I don't know which is scarier - sliding down the driveway and praying we don't slip right off and careen to our deaths, or trying to make it back up.
I had Trip drop me off at the market so I could load up on fruits and veggies since we're still waiting for our own crops to mature...
I always buy from the same guy...I forget his name.
Always a big selection
I saw this sign outside of one of the little bodegas on the main street and went in to see if they had any mint leaves so I can start making myself Mojitos at home..
I don't know if it's a tree, shrub, bush, root.... It might be the same as the Bear Paw Fern, from what I've read - but I can't find anything to prove that.
China Root - This one I found easily, and it sounds like a good one:
Uses : The rhizomes are bitter, acrid, thermogenic, anodyne, anti-inflammatory, digestive, laxative, depurative, aphrodisiac, diuretic, febrifuge and tonic. It is used in dyspepsia, flatulence, colic, constipation and helminthiasis. It is useful in skin diseases, leprosy and psoriasis. It is used in fever, epilepsy, insanity and neuralgia. It is used syphilis, strangury, seminal weakness and general debility. Detoxifies organs, cleanses blood, aids absorption and kills bacteria. It also stimulates digestion, increases urination, protects liver and promotes perspiration. (info from MotherHerbs.com)
Provision Bark - Also known as Malabar Chestnut, Guiana Chestnut and Saba Nut. this tree is sold commercially in the USA under the name Money Tree. It produces large, colorful flowers and fruits. The fruit can weigh up to six lbs, and be a foot in diameter. The seeds can be roasted and eaten.Provision Tree bark is highly regarded as a blood tonic. A tea made by boiling its bark is used to help anemia, low blood pressure, fatigue and to generally build strength.(info from this helpful web page, Bush Medicine of Belize and Central America)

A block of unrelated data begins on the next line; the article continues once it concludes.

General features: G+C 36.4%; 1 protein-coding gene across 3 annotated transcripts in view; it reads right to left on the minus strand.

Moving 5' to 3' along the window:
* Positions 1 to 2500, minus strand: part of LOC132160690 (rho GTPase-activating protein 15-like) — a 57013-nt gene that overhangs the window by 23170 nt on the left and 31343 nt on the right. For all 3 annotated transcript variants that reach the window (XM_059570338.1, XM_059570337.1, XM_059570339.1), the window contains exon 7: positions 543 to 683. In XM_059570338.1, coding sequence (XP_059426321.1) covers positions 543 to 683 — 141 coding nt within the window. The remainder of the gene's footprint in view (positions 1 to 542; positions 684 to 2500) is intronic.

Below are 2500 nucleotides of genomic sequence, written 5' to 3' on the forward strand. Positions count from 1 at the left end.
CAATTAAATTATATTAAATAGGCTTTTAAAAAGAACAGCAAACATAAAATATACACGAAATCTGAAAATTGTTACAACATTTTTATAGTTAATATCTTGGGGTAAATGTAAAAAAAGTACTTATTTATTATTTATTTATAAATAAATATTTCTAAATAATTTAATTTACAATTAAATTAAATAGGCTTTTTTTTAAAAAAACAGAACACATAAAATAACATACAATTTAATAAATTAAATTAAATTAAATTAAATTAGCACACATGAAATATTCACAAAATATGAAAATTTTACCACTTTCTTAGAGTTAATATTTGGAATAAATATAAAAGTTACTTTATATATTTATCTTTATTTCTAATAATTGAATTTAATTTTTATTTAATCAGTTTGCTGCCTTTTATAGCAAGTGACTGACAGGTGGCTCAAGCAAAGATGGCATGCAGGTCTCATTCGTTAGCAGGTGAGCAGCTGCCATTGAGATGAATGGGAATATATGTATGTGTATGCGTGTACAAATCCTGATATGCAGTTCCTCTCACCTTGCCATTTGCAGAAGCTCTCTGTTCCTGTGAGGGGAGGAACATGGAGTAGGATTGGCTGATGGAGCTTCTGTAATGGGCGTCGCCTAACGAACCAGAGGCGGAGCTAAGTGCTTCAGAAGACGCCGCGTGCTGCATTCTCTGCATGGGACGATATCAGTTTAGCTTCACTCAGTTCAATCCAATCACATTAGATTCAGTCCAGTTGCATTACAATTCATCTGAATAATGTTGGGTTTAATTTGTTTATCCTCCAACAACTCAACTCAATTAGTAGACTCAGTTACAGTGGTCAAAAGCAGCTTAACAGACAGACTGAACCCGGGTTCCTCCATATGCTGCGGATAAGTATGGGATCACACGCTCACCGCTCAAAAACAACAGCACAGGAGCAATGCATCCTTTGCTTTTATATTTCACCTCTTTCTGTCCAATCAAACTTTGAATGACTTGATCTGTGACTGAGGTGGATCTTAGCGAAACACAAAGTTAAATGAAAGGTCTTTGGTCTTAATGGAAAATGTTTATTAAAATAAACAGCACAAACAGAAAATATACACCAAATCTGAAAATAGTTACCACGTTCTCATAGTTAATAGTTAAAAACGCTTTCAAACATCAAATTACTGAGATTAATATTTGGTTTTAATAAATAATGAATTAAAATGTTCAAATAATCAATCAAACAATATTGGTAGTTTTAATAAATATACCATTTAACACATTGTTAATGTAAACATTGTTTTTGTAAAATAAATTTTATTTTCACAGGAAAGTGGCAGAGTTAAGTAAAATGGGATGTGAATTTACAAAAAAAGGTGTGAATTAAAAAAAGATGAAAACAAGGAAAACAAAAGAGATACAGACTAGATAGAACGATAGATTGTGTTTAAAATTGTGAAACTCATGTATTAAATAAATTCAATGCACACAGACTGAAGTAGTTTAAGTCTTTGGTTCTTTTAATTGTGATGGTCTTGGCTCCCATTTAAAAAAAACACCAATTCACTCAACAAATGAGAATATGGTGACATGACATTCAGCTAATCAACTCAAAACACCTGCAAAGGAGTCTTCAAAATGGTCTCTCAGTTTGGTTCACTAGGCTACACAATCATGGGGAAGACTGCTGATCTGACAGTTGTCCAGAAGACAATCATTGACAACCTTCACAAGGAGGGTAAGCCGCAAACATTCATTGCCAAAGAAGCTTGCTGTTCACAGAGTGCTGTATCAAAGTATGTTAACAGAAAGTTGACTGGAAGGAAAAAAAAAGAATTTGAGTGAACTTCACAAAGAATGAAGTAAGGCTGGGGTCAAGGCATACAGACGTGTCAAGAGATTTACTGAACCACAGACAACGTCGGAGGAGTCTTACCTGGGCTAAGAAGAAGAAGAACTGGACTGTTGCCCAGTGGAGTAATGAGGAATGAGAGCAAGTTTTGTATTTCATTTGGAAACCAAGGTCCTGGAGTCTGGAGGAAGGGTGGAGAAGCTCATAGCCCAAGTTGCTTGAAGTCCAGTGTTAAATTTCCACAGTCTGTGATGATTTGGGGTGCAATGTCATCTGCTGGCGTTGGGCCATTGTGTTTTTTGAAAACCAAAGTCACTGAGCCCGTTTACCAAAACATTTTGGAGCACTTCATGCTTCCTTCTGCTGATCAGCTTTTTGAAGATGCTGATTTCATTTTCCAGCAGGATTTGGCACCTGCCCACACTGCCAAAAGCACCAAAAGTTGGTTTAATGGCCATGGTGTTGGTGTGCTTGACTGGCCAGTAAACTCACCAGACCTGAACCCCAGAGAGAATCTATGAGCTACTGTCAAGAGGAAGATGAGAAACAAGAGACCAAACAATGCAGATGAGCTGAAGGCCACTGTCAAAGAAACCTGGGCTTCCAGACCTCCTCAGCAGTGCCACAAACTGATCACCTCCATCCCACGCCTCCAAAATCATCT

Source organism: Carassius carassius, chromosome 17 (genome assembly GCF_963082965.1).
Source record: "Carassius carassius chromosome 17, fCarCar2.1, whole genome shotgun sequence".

Gumbolimbo Bark - One of my favorite trees, the Gumbolimbo! Strips of bark are boiled in water and then used topically for skin sores, measles, sunburn, insect bites, and rashes or drunk as tea to treat backaches, urinary tract infections, colds, flu, and fevers. Young leaves rubbed on skin exposed to poison wood can prevent reaction and will sooth itching and speed recovery. (info from Bush Medicine of Belize)
Billyweb Bark - I'd never heard of this one, either, and there isn;t much information about it other than it's used as a cough suppressant and blood purifier.
Maybe this is something I can work on - compiling a complete list of Belize's medicinal herbs/trees/plants/leaves/shrubs...
They didn't have any mint, but I'm going to Cayo again next week and I think I know where I can find it there. (Wish me luck, I really need a Mojito!)
My tough guard dogs, protecting the truck
Something I thought was weird yesterday was all the compliments my dogs were getting from people about how nice looking, healthy, and strong they are... They all seemed genuinely shocked that someone had tossed them out of a car and left them.
Don't they know that if they treat their own dogs as well as we do, they'll grow up strong and healthy, too?
Everywhere I look are skinny, malnourished, abused dogs that get no love, only rocks thrown at them.
I don't get it.
(I was told recently that I'm known in the village as "the pretty gringo up on the hill that's friends with all the mean dogs")
Well I guess that's all I have for you today.
If the weather is nice Monday or Tuesday I WILL be going to spend a day on Tobacco Caye again - I was instructed to soak my dreads in the sea and wash them once before I go to my next hair appointment on Wednesday... and I'm happy to obey :)
Maybe you'll get some pictures, too.